Nearable technology facilitates seamless interaction with nearby connected objects. These objects have attached sensors that work as a transmitter and broadcast contextual data including location, sensor readings and time. Nearable technology aims to use existing infrastructure and with each additional smart object build a global network of interconnected objects. They are not cumbersome to the end user since the nearables do not alter the objects they represent, they are extremely lightweight and low cost and relatively easy to install given that infrastructure changes are not required but rather simply placement of beacons on walls or the required objects. The concept of nearables has been tapped and commercialized by the now hugely popular Estimote2 Inc. which recently received Series A round of funding for $10m.3 The term nearables was introduced by Estimote in their marketing campaign of Bluetooth stickers acting as beacons. Other companies in the beaconing field include BluCats, BluSense, Bluvision, and Gimbal by Qualcomm. Another faction of the research world refers to nearables as a more appealing terminology than the Internet of Things (IoT) or Internet of Everything (IoE). The Bluetooth Smart4 Technology targeting the low power, small size devices segment has been the widely adopted protocol for nearables. iBeacon protocol introduced by Apple Inc. spearheaded the use of Bluetooth based beacons for smart objects.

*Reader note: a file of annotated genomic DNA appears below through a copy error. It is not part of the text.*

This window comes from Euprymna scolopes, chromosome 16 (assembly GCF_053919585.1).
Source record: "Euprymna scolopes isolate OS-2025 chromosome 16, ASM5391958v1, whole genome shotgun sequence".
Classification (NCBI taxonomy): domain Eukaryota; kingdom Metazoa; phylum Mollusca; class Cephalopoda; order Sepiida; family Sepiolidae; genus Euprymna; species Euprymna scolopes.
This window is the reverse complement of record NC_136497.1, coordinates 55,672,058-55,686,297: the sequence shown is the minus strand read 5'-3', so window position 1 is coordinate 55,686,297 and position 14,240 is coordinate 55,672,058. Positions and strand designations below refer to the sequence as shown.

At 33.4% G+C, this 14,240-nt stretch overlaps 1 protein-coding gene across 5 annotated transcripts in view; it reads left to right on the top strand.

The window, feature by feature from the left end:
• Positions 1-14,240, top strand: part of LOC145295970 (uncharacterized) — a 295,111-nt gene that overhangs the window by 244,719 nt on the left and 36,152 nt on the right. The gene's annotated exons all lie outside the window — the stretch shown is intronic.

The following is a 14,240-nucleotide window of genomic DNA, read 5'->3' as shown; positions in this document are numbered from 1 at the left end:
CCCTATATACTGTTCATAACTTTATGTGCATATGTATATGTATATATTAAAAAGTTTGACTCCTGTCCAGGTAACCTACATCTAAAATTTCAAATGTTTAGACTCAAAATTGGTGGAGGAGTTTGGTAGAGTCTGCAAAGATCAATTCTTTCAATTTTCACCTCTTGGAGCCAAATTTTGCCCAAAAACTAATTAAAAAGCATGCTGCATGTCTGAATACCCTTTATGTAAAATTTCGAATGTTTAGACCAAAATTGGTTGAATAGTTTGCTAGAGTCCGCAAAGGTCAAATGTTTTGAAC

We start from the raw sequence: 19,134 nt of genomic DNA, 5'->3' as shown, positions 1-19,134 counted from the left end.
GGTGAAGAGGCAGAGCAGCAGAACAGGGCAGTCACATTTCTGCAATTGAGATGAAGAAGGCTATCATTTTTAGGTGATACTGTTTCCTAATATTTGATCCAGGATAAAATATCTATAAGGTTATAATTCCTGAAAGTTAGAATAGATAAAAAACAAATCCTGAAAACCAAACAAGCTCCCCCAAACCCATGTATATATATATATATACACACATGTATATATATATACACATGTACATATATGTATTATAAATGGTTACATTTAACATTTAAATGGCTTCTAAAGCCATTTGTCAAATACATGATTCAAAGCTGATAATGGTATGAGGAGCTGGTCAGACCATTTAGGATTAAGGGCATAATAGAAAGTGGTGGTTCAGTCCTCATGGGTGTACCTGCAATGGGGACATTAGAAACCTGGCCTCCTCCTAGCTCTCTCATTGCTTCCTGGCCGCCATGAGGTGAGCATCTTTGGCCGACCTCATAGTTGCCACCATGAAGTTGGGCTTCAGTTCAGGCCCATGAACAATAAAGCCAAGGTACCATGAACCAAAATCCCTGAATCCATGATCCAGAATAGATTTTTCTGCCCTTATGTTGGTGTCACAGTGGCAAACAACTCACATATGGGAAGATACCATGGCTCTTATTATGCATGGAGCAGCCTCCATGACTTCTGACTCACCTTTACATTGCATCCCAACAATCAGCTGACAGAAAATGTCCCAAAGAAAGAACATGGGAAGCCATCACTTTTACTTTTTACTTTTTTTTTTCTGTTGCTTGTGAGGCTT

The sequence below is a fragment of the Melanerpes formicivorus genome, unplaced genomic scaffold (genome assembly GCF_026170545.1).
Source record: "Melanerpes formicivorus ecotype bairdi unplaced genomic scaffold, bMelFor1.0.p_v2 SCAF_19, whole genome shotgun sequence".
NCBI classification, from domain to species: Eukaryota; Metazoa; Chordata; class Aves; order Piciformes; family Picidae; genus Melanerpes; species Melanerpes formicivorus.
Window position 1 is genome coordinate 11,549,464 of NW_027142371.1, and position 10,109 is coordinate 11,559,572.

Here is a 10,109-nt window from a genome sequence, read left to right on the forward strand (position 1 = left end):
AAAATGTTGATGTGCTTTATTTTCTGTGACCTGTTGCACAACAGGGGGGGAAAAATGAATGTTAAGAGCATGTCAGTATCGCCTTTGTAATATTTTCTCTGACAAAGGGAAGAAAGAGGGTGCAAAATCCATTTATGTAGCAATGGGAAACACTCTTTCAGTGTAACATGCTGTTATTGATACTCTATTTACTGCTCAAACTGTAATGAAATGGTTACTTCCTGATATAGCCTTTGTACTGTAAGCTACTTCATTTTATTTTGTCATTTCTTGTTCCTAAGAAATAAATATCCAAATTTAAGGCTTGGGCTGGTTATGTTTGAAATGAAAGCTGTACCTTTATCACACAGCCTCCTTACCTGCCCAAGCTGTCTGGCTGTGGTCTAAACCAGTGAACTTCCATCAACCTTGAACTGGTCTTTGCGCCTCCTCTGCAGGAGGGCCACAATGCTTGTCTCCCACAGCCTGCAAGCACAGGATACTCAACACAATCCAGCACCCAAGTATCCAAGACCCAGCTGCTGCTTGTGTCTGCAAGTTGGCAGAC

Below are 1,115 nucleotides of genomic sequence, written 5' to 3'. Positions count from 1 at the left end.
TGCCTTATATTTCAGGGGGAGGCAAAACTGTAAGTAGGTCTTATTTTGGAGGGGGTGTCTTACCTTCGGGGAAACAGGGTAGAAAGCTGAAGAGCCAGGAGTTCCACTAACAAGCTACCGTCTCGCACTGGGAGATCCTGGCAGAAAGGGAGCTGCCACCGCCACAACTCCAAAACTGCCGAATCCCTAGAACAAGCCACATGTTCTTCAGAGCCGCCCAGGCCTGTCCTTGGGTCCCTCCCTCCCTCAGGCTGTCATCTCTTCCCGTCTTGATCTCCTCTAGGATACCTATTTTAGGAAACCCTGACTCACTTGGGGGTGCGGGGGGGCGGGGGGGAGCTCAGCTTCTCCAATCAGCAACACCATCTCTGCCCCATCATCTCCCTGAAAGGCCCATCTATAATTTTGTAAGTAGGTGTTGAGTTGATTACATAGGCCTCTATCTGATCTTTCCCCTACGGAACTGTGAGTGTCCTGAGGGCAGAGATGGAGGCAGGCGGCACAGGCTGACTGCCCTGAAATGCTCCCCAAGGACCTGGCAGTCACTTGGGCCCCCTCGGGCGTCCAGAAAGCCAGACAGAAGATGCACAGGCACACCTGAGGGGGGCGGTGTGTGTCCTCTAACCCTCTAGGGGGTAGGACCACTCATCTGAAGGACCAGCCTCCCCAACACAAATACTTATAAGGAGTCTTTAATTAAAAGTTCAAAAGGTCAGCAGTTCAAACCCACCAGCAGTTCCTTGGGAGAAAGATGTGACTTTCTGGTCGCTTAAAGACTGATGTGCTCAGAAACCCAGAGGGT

How it works

Bluetooth enabled beacons consist of a CPU with a small RAM footprint. They have an advertising range of 230 feet (70 meters) or in the case of stickers a range of 45 feet (15 meters). Let us consider beacons given that stickers follow the same logic as beacons, but have a smaller battery and thereby smaller range and advertising frequency. The beacons are attached to an object, for example a shoe in a shoe store. The beacon broadcasts a universally unique identifier which is received on a compatible application or operating system usually on a smartphone/smart watch. Based on the received identifier the physical location of the object (shoe) can be determined or a location based trigger can be activated. For example, when a customer walks past the shoe, the offer on the shoe can be notified to the customer. They are compatible with iOS7 and high-end Android devices i.e. devices supporting the Bluetooth 4.0 protocol.